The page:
Leadership is Not One Size Fits All
In total, there are seven leadership styles, and this doesn’t even include leadership models such as Situational Leadership®. Studying leadership theory is important because it helps entrepreneurs and executives learn how to be flexible and adaptable when guiding others. As emotional intelligence expert Daniel Goleman says: “The best leaders don’t know just one style of leadership—they’re skilled at several, and have the flexibility to switch between styles as the circumstances dictate.”
How to Start Growing Influence as a Leader
To summarize, leadership is not dictating authority, managing or guiding individuals in exactly the same way. Instead, it is realizing how to positively influence each person on the team toward achieving the company’s collective vision. But how do business owners grow their influence among customers, clients, and employees?
Leaders grow influence by being the person team members can depend on for clarity and guidance. However, influence dwindles when leaders aren’t strategic thinkers because no one wants to follow a person who appears frustrated, lost, or lacking in confidence. People want to know their leaders have a plan for success.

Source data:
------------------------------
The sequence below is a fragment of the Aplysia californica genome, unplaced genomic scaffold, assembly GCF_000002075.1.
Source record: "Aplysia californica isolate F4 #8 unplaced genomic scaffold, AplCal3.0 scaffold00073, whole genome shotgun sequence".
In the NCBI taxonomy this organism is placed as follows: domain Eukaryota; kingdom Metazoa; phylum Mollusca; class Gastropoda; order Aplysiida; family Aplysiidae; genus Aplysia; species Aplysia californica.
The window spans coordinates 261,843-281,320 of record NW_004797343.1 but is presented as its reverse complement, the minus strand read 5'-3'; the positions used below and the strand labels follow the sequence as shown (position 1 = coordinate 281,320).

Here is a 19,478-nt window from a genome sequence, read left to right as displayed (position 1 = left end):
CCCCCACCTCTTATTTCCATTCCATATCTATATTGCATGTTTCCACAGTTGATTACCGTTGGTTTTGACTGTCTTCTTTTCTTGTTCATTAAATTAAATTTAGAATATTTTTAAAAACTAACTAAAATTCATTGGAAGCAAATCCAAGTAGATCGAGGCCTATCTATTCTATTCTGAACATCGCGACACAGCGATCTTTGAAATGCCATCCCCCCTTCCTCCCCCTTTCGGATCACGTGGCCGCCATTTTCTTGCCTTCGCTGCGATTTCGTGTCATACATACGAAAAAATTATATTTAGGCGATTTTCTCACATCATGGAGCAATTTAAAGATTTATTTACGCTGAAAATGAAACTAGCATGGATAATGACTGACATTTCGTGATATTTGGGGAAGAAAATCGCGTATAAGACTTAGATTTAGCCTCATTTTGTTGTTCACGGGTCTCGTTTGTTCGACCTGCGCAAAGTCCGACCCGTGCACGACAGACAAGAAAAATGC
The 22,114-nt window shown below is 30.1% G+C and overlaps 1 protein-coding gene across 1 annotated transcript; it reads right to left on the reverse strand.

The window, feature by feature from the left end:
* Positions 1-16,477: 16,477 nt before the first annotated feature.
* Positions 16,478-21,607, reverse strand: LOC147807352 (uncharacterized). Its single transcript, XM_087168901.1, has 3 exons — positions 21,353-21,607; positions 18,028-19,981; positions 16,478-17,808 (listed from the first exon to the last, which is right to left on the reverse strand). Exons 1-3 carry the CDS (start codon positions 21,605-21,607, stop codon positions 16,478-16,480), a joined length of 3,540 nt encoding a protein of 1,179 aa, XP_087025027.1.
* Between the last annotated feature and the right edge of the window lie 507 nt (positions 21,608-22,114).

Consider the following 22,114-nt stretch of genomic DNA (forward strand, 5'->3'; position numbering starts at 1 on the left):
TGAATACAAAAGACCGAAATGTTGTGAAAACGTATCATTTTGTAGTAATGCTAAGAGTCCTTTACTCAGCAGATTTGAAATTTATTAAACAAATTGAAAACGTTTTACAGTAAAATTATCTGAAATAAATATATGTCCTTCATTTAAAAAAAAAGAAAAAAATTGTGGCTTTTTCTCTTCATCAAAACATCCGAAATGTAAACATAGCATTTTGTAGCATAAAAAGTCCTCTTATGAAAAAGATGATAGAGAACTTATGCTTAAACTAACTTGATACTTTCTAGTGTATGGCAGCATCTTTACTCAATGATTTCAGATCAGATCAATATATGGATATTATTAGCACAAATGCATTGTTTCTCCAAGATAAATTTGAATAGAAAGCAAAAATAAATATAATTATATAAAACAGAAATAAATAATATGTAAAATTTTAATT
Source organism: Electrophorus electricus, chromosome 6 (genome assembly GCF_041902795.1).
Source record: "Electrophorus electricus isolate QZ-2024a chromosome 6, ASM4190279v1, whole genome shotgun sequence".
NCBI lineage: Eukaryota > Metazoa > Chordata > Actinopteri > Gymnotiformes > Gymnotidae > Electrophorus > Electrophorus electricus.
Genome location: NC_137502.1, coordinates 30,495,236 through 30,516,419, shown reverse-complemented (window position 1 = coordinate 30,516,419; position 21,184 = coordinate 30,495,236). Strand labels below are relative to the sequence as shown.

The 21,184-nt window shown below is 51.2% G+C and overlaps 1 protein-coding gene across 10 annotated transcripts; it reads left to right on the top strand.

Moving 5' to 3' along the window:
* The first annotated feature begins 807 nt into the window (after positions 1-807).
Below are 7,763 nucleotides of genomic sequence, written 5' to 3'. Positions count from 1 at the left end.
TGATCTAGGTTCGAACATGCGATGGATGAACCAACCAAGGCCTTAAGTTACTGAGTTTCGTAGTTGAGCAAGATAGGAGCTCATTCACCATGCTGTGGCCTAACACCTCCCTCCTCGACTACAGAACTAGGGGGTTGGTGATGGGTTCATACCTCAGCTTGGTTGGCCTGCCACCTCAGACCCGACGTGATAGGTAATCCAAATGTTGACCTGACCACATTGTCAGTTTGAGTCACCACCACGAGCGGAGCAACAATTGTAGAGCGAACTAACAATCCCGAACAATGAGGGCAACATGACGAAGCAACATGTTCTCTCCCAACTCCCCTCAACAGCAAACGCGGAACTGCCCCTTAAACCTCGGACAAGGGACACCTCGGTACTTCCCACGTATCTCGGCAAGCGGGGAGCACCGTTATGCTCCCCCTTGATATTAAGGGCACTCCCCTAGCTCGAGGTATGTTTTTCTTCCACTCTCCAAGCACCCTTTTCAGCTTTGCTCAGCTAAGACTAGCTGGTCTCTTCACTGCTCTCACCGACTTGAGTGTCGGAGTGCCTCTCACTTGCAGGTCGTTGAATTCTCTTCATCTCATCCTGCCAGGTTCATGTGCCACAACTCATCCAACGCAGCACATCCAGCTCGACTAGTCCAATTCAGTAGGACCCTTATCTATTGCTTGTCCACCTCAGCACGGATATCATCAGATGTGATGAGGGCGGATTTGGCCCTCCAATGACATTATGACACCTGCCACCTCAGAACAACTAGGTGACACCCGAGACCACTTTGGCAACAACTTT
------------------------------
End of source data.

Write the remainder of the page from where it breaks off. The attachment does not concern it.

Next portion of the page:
This is why taking time for strategic planning as a business owner is important for growing credibility and trust. When CEOs create plans that produce positive results, they increase their influence as reliable leaders.
Servant leadership is the best leadership style for maximizing a person’s positive influence. For example, servant leaders eliminate self-serving behaviors and instead focus on the needs of their employees, customers, clients, and community. In essence, they’re always asking themselves, “How can I provide value?”